A First Look at Loki

Loki is new system for aggregated logs that I keep hearing about. Some of it is marketing fluff, but I wanted to know—what IS Loki? Is it more of the same or does it solve some new problems? Let’s get a setup going, process some logs, and see if it’s worth its salt.

Quick Start

I’ll be describing how I got my setup running. This will be a local laptop install, grabbing logs from SystemD only. I’m going to take some shortcuts, just so that I can get a running system as quick as possible. If you’re installing onto a Kubernetes cluster: please use the official Helm charts!

Docker Compose

For this setup, I used a system running Fedora 34, with podman-compose, and docker-compose.yaml from the official Loki repository. I also changed the file. nstead of using grafana:latest (which, at the time of writing, points to Grafana 7), I used grafana:8.2.1, which has considerably improved log querying functionality.

$ pip install --user podman-compose
$ cd loki/production
$ podman-compose up -f docker-compose.yaml -d

Then we can open Grafana at http://localhost:3000/. On the left hand bar, select Configuration -> Data Sources, and then Add New Data Source, and then choose Loki. Type in the Loki URL, which is http://localhost:3100, and then select “Save and Test”. You should get a green checkmark to indicate that the Data Source was added successfully.

PromTail SystemD Logger

Now we have Loki running, but we need to actually log something. I installed the PromTail SystemD logger to collect some sample data from my local system.

I decided to install from a binary. I downloaded the most recent version of promtail-linux-amd64 for my system, and created a minimal configuration to get it to scrape the SystemD journal.


  http_listen_port: 9080
  grpc_listen_port: 0

  filename: /tmp/positions.yaml

  - url:

  - job_name: journal
      max_age: 12h
        job: systemd-journal
      - source_labels: ['__journal__systemd_unit']
        target_label: 'unit'

We can now run promtail manually to start getting logs.

$ promtail-linux-amd64 -config.file promtail-systemd.yaml

This is all a bit hacky, but with some luck we should now have enough of a setup that we can actually start learning the query language.


Label Matchers

The first thing we want to do with any log system — look at some logs! With Loki, we use label matchers to decide which logs to look at. We open up the Explore tab in Grafana and get hit with a blank query window:

Where to start?

Not the greatest start. If we’re familiar with SystemD and Prometheus, then we can guess that we probably need to start typing something like {unit= , at which point the autocomplete feature finally kicks in, and we can get some logs:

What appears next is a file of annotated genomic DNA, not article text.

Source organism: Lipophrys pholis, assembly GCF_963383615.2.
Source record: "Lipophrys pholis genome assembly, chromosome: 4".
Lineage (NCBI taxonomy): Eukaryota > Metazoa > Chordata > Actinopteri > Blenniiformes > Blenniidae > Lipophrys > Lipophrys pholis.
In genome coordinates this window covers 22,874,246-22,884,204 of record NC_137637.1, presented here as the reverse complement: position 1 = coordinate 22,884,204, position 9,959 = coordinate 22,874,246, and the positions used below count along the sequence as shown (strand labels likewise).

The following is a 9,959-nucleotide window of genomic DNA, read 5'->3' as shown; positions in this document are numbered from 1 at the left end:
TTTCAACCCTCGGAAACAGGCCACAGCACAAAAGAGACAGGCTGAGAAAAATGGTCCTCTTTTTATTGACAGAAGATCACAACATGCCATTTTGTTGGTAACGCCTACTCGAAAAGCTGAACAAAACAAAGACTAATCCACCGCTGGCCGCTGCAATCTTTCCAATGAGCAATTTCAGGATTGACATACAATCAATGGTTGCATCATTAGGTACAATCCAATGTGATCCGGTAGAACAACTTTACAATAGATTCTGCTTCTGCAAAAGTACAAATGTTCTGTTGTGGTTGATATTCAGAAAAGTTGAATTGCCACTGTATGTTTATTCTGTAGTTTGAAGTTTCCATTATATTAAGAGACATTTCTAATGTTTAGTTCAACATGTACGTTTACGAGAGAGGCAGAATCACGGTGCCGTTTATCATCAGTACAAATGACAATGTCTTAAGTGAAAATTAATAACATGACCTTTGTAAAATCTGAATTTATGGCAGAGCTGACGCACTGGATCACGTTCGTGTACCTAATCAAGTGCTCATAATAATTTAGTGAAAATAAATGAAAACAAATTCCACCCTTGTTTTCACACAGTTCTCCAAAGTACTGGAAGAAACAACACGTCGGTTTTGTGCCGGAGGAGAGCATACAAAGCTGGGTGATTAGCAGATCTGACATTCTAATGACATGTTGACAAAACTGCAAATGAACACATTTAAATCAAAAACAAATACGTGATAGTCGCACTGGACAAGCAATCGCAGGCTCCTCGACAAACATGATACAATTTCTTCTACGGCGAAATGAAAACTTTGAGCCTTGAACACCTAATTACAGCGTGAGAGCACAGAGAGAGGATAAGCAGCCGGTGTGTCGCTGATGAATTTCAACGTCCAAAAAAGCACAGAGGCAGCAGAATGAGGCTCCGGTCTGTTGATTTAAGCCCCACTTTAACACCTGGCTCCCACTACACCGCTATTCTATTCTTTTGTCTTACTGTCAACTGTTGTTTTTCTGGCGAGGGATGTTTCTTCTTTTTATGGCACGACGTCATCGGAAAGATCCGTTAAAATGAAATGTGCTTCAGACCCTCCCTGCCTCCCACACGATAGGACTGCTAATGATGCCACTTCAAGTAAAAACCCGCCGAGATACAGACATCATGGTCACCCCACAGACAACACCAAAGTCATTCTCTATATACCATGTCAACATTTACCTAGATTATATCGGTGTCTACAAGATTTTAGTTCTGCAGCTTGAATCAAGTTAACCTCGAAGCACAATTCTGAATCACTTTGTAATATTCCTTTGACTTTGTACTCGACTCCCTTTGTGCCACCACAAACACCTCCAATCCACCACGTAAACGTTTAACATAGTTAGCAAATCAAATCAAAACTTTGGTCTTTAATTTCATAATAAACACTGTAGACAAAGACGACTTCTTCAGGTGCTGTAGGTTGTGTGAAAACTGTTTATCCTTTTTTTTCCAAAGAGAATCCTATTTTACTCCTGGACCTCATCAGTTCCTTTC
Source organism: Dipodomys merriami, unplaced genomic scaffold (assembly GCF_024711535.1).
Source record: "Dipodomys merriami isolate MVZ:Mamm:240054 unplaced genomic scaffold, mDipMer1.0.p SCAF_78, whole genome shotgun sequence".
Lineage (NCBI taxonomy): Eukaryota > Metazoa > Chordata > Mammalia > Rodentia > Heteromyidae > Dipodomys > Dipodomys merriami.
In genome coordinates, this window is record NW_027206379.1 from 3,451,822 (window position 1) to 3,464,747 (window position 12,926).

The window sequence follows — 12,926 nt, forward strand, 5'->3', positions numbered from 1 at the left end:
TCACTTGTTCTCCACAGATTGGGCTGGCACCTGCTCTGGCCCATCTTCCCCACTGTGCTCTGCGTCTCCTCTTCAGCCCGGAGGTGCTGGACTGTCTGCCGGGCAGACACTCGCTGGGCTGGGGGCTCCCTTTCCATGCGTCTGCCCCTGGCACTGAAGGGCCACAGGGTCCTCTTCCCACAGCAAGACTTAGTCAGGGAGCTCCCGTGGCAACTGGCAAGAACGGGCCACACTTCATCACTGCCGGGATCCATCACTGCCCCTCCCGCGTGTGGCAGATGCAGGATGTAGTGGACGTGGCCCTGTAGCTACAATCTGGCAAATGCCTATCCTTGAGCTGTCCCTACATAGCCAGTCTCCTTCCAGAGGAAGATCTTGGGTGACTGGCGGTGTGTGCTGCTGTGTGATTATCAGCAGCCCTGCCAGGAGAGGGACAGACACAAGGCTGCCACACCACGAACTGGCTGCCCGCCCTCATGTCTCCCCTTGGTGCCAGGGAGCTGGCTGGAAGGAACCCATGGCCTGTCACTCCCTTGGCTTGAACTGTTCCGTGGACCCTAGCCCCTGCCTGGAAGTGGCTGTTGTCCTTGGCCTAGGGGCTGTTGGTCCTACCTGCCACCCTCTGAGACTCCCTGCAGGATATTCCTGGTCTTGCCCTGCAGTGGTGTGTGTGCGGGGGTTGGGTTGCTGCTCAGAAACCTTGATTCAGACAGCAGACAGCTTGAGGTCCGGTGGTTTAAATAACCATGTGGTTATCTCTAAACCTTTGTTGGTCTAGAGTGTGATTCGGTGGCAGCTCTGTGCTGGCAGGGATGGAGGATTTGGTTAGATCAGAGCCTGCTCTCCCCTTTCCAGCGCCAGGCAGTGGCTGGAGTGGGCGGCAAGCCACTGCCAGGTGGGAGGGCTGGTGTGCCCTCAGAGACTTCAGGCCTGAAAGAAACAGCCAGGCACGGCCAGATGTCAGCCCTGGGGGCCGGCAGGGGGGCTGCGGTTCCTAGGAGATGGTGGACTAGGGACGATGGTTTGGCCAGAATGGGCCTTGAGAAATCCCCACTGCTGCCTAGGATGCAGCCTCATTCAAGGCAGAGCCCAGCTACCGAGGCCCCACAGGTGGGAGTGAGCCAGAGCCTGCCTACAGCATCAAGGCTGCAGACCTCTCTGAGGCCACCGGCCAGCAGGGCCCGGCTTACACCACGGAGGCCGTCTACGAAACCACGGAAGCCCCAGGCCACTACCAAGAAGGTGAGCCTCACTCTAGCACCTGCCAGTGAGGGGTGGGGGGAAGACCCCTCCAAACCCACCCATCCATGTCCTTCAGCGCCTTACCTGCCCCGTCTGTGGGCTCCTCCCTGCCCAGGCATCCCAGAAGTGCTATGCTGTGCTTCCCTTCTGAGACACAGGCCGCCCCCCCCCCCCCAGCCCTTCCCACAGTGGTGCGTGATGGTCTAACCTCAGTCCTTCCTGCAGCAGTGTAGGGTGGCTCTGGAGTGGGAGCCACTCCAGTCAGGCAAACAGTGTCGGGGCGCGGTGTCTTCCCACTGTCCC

Logs! Looks like node_exporter is having some issues. The histogram view has issues…

Label selectors behave very similar to Prometheus label selectors, so we can transfer our knowledge:

  • Use = and != for exact matching. =~ and !~ for regex matching with re2.
  • Comma separated strings to select fewer items (logical AND).
  • There are no metric names, so Prometheus metric_name{label1="value1"} becomes just {label1="value1"}.
  • You can’t write patterns that match the empty labelset. This is a bit annoying for us since it prevents us from viewing all the logs. We can still get all the logs with a workaround like {job=~".+"} (match all queries with a job string with one or more characters)

All in all, this gives us a decent amount of power for selecting logs. But given that this is a laptop with only one label, and that it’s so similar to Prometheus, I won’t explore this area any further, for now. Let’s analyze some logs!


Our node_exporter query is in LogFmt, so let’s parse it to get structured data.

| logfmt
Structured logs!

Now we have structured logs. We can process the log further, or convert it to a metric, using unwrap.

Oops, too many metrics! Since each metric has unique labels, now we’re creating a metric for each possible label, causing a combinatorial explosion. In our particular case, that’s caused by the ts (timestamp label), which is unique for each log message. We’ll need to drop it with label_format:


We also could have fixed the cardinality explosion with a sum() expression, but that would make it harder to use statistical methods like quantile_over_time(). By using label_format to drop inconsistent labels, we make the metrics part of the query much easier to write, and avoid deleting important labels.

Now let’s ask an SRE question: Can Loki tell us the 50th, 90th, and 99th percentile durations for this query, over a 10 minute sliding window? It can!